The Impact of Fee Schedules
Fee schedules play a critical role in reimbursement for every physician practice. Many physicians, however, don’t know what, exactly, a fee schedule is, and how their own is kept up-to-date.
Oftentimes, when we speak with physician practices and ask about their fee schedules, the physician acknowledges that they have a fee schedule, but that they have no idea who created it, maintains it, or even where it originated.
So, let’s start at the beginning…
A fee schedule is a complete listing of all the fees used by an insurance carrier to pay physicians and other providers of healthcare services/products. This comprehensive listing provides a maximum reimbursement that each carrier will pay to physicians for their services.
Often, many commercial/managed care carriers will base their fee schedules off of the CMS’ Physician Fee Schedule, and so CMS is frequently referenced as the leading authority for the average reimbursement for medical services. Each insurance carrier that a physician/physician group is credentialed and participating with will have their own fee schedule that is a part of their contract with physicians for reimbursement.
Fee schedules are also used internally by physician practices for both cash billing and carrier billing for services provided. These fee schedules are created and maintained by the physician and their billing
staff, and are used to ensure that the physician is collecting the maximum amount of revenue allowed by the carrier for each date of service.
Why is all of this important to physicians?
Let us provide an example…
Say you see a new patient and your internal fee schedule (what you bill the insurance company) is set at $75 for a new patient office visit CPT. The insurance carrier receives and processes the claim, and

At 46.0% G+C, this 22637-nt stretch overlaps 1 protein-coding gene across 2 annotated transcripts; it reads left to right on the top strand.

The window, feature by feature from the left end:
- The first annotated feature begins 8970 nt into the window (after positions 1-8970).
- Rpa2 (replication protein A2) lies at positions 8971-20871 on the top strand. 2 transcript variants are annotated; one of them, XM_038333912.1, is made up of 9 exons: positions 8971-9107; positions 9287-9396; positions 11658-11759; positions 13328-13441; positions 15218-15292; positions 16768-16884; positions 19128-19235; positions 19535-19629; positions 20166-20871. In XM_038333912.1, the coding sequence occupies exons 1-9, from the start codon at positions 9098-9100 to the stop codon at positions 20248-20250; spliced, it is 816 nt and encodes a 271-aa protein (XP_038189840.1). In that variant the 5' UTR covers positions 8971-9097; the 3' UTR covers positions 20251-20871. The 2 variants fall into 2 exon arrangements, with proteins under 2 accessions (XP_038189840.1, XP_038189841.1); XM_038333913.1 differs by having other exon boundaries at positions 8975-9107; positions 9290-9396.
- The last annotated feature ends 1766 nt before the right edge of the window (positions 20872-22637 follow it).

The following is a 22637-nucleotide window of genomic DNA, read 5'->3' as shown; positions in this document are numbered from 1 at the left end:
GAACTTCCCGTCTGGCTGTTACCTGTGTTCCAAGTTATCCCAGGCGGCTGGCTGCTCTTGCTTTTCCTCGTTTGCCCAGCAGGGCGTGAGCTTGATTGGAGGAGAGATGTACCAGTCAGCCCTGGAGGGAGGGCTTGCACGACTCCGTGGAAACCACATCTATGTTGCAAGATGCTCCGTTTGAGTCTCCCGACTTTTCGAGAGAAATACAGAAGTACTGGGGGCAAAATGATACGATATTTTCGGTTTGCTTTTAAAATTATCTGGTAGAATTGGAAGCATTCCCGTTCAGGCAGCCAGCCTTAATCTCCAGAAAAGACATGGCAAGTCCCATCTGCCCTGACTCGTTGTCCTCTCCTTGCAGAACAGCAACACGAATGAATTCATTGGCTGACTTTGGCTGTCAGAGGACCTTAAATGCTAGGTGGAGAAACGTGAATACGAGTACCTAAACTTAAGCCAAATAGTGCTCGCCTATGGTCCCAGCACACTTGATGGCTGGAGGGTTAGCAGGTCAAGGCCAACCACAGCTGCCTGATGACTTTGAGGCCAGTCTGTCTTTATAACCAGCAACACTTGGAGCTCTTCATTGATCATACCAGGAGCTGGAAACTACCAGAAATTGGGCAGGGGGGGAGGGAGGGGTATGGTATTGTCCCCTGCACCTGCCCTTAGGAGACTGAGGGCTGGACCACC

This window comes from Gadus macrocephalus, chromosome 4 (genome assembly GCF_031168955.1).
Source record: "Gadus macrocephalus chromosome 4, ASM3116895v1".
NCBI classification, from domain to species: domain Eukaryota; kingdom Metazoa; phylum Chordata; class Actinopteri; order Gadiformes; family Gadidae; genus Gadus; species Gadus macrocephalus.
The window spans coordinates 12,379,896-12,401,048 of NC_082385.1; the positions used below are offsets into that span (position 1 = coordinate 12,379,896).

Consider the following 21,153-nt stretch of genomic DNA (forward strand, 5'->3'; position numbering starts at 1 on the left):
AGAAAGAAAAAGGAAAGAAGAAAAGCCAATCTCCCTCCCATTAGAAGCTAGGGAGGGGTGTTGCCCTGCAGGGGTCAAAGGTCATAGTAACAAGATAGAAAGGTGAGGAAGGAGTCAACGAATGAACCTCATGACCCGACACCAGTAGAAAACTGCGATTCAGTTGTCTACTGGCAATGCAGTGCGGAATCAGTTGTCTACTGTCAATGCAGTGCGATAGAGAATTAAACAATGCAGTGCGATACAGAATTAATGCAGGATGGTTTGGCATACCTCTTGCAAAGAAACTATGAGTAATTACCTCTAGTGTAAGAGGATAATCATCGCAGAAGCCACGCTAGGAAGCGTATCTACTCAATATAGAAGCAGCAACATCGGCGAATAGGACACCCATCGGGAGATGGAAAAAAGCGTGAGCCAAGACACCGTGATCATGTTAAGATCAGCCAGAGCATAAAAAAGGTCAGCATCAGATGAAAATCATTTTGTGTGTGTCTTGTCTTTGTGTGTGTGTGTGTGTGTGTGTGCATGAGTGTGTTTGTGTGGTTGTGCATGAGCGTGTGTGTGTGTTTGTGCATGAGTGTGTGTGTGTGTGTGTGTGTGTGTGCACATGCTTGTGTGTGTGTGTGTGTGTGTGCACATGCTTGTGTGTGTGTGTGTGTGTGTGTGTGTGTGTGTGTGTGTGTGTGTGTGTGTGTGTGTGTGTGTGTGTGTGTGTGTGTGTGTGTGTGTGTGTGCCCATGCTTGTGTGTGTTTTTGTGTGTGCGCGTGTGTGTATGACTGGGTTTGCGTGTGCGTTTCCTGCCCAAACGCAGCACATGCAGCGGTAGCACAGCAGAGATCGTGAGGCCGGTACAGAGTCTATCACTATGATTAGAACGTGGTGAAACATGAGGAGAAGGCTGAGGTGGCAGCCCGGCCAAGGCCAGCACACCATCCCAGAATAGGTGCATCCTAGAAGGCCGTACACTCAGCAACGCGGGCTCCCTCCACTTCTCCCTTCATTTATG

reimburses you the entire $75. That’s great, right? Not always.
Total reimbursement by an insurance carrier for a billed amount often signals that the billed amount may be too low, and that the provider may be losing out on the maximum allowable reimbursement for that CPT; this is an indicator that the practice needs to review their billing fee schedule and perhaps increase the charged amount on certain CPT codes.
Conversely, imagine that the same patient has returned for another visit. You’ve updated your fee schedule and are confident that you will now collect the maximum you are owed for the service. Your billed amount is now set at $150 for this service. The insurance company receives and processes this new claim; however, this time only reimburses you for $25 of the billed amount. What happened? Is your fee schedule now set too high or did the insurance company reimburse too low?
Unless you have a copy of your fee schedule with that carrier, or understand what the average reimbursement for that CPT is, it will be difficult for your biller to know why the claim was reimbursed at such a low rate.
These two scenarios are good representations of what we frequently encounter when we consult with various physician practices and organizations. It is not uncommon to uncover significant lost revenue, either because the claim was billed at too low an amount, or because the biller did not have the time, information and resources (system set up) necessary to make sure each claim was being paid correctly.
It is critical that physicians and their managers recognize this crucial piece of the billing cycle, and work to make certain that it is kept up to date within their practice management system.
If you have questions or need extra help with your fee schedule and/or other areas impacting your revenue cycle, we can provide assistance.